Adding new features to old buildings can be tricky, because there’s no clear “right” way to do it. But in light of the ongoing controversy over the Château Laurier expansion OttawaStart.com wanted to find expansions made, or being made, to heritage buildings in the city that were well-received. A developer needs to not only satisfy the fickle public, but also follow standards dictating what’s OK for an expansion to a heritage building.
How do you plan the perfect Super Bowl party? For many, the annual Super Bowl party is the social event of the year. A time-honoured tradition, a good Super Bowl party can bring everyone together, not just the football fans. So before the big kickoff on Sunday, lace up and read some expert tips on how to kill it with your Super Bowl party! First things first… Think about the size of the party. Should it be just a few friends, or a big affair?
Amazon passed over Ottawa in its bid to find a location for a second headquarters on Thursday, when it released a list of 20 finalist cities that contained but one Canadian option — Toronto. Ottawa was one of 238 applications made to Amazon to become the host city for the e-commerce giant’s so-called HQ2, which pitched Ottawa’s large tech sector, talent from local education institutions and proximity to the federal government as selling points for the location. In the end, Amazon didn’t bite.
Muck Rack makes it simple to find people, tweets, or articles that mention any name, keyword, company, hashtag etc. We've compiled this guide to help you make the most of your search.
Selecting a term
Start searching tweets, articles from media outlets, articles mentioned in tweets, journalists'
names, titles and bios with some suggested searches:
Companies or Topics (e.g. iPhone, Microsoft)
Phrases (e.g. "cloud computing") — use quotes to keep the terms together
Twitter handles (e.g. @username) — returns those who have mentioned or replied to
Names (e.g. "David Pogue")
Hashtags (e.g. #sxsw, #london2012)
Bio details (e.g. vegan, Olympics, father)
Muck Rack's Advanced Search allows for many boolean operators.
Find results that mention multiple specified terms, use AND or
+. For example, ensure each result contains both Elon Musk and Mark Zuckerberg by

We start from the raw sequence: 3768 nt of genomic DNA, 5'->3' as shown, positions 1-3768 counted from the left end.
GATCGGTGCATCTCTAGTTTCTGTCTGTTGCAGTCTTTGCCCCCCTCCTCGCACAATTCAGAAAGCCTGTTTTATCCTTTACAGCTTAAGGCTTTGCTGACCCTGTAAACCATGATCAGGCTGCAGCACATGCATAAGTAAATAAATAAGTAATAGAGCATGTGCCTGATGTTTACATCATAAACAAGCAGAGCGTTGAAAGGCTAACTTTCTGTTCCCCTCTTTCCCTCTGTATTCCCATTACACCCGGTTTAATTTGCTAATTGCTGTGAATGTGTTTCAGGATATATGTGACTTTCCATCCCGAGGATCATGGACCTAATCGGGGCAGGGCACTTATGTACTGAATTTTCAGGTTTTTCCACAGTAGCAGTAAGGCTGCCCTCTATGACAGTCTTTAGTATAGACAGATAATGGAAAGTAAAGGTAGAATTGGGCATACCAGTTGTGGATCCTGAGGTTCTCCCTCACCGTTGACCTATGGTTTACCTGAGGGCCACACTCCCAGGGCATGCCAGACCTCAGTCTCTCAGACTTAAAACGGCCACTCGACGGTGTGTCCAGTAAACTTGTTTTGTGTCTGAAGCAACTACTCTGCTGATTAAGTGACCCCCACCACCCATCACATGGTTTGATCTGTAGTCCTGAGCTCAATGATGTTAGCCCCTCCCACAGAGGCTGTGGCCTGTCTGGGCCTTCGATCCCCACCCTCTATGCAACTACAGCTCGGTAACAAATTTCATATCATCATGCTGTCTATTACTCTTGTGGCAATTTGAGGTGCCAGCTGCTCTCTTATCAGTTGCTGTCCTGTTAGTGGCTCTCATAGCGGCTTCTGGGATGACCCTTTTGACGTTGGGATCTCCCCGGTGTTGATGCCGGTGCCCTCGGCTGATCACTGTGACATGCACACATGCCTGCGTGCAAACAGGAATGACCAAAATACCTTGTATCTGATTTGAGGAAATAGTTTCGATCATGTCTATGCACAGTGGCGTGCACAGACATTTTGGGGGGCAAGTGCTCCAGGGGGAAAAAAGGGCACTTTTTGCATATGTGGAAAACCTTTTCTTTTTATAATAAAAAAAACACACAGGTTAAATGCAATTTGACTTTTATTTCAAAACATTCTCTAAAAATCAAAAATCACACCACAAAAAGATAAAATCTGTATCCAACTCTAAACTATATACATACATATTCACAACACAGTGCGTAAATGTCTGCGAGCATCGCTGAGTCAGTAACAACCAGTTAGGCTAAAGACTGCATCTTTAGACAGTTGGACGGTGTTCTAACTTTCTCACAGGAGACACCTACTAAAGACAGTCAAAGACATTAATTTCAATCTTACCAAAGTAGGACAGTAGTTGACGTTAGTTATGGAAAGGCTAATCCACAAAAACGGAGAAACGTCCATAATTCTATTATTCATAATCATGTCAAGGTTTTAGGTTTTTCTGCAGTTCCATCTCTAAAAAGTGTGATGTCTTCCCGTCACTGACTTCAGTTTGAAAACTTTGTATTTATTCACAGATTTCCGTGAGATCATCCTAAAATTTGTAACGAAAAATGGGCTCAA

searching Musk AND Zuckerberg or Musk + Zuckerberg.
Use the operators OR or , to broaden your search when you'd like either of
multiple terms to appear in results. (This is the default behavior of our search when no operators
are used). For example, results will contain either cake or cookie by searching cake OR cookie or cake,cookie
Use NOT or - to subtract results from your search. For
example, searching Disney will yield results about the Walt Disney Company as well as Walt Disney
World Resort. To exclude mentions of Disney World, search for Disney -World or Disney
When using one of these operators with a phrase, enclose it in quotation marks. For example, you can
find results about smartphones excluding Apple's iPhone 4S by searching smartphone -"iPhone
Exact case matching or punctuation
If you're searching for a brand name or keyword that relies on specific punctuation marks or capitalization, you can
find results that match your exact query by adding matchcase: before the keyword you're searching for, like matchcase:E*TRADE .
Use parentheses to separate multiple
boolean phrases. For example, to find journalists talking about having fun in Disney World or
Disneyland, search for ("disney world" OR disneyland) AND fun.
An asterisk can be used to search for any variation of a root word truncated by the asterisk. For example, searching for admin* will return results for administrator, administration, administer, administered, etc.
A near operator is an AND operator where you can control the distance between the words. You can vary the distance the near operation uses by adding a forward slash and number (between 0-99) such as strawberries NEAR/10 "whipped cream", which means the strawberries must exist within 10 words of "whipped cream".